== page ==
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Games Racing / Driving Microprose Formula One Grand Prix

Microprose Formula One Grand Prix Hot

Editor rating
9.0 User rating
9.5 (1)
Microprose Formula One Grand Prix


License:  Commercial
Year:  1991
A500 (OCS) A600  (ECS)
Number of disks
Harddrive Installable
Yes WHD Install available
English French German
Number of Players
More than 8
Simultaneous Players
1 only
Game Notes and Information
  • Also known as Formula One Grand Prix and as World Circuit
  • This game was later re-released on the CD edition of the Amiga Format magazine, Number 111, June 1998.
  • 1 MB of ram is required to play this game.
  • To prevent screen corruption on the A1200: Run the game from Harddrive on the A1200 and set the A1200's boot menu settings to use ECS mode, and disable the cache.

Screenshots, Artwork and Media

Artwork - (Boxart, Diskscans, Adverts.. etc)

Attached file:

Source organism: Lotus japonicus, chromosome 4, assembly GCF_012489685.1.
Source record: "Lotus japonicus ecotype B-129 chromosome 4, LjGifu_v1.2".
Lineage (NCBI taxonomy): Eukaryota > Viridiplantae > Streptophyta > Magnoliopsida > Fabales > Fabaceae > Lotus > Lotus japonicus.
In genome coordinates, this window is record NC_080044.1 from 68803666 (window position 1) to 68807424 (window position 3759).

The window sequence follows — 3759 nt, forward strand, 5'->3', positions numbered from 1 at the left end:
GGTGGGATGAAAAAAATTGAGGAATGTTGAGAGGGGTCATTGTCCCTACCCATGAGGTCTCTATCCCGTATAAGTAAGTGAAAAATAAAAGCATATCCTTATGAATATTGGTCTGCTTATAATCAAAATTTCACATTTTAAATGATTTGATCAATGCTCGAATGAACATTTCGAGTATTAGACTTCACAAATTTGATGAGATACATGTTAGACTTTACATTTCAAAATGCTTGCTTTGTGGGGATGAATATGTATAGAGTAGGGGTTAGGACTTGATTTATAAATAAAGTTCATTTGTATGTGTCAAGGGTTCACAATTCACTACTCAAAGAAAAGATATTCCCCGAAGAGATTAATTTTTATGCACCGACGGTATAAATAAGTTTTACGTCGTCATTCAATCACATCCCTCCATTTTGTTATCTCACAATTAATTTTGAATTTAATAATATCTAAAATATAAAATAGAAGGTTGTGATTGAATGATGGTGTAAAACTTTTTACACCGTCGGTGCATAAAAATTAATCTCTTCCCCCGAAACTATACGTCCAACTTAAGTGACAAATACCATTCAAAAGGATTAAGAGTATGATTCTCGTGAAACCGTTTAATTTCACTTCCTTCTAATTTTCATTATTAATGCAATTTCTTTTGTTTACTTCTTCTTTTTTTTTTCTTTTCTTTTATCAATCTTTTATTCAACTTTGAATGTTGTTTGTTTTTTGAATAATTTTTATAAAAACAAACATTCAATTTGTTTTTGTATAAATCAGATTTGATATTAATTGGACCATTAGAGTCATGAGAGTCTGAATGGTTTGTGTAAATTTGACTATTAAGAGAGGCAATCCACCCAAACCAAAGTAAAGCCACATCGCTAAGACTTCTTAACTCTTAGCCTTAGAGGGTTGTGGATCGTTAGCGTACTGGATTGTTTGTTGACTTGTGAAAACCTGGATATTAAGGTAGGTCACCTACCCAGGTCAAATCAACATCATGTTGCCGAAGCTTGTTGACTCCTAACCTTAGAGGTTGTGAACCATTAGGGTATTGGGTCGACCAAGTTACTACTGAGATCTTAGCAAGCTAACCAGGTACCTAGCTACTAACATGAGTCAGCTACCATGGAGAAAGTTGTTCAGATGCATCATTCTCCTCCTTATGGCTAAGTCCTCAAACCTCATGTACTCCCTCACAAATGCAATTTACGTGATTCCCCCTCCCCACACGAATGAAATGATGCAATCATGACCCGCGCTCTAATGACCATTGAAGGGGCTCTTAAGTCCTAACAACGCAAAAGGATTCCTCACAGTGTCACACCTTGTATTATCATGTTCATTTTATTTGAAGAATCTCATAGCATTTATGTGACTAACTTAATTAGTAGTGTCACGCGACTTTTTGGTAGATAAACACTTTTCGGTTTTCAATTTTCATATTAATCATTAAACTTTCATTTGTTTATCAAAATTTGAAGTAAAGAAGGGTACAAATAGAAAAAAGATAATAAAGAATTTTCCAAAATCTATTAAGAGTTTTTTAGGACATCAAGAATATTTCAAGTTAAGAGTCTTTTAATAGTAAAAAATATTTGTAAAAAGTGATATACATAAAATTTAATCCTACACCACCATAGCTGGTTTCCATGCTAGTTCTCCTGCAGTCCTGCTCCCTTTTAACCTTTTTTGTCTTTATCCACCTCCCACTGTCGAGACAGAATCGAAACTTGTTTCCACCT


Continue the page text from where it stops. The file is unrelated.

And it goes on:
Title Music:

Manuals and Downloads

Manuals and Support Material
Click on the book icons to view the files. Text files will open in a popup window. PDFs will open in a new browser window.

No downloads currently avaialble for this game

Cheats and Tips

Go to the pits, escape from the game and go to accelerate time. This should now finish the grand prix in pole position. It might be that you have to do this on the last lap.

Slip into the pits after your first lap and then simultaneously hold down the keys that make up the word "PALIR" and press the fire button. Not only will you be unable to crash but the game will not react as though you have pressed 'F4'.

Race a non-championship race and keep driving untill the last lap. Then enter the pits and drive to your pit-crew. Wait for the message "Race over". This way you will always win the race.
Car settings for each track
 Course         Front     Rear   Brakes       Gears (1-6)

     Adelaide        28        30      2       22 31 39 48 55 63
     Barcelona       31        33      8       25 31 38 47 56 63
     Estoril         24        26      6       25 31 38 46 55 64
     Hockenheim      02        03      11      30 37 44 51 57 61
     Hungaroring     30        32      5       23 30 36 42 49 56
     Imola           26        30      6       24 32 40 48 56 63
     Interlagos      28        30      6       24 31 37 43 50 57
     Magny           09        13      8       25 33 41 49 56 63
     Mexico          40        40      6       25 33 40 47 55 62
     Monaco          59        62      2       21 26 33 39 45 52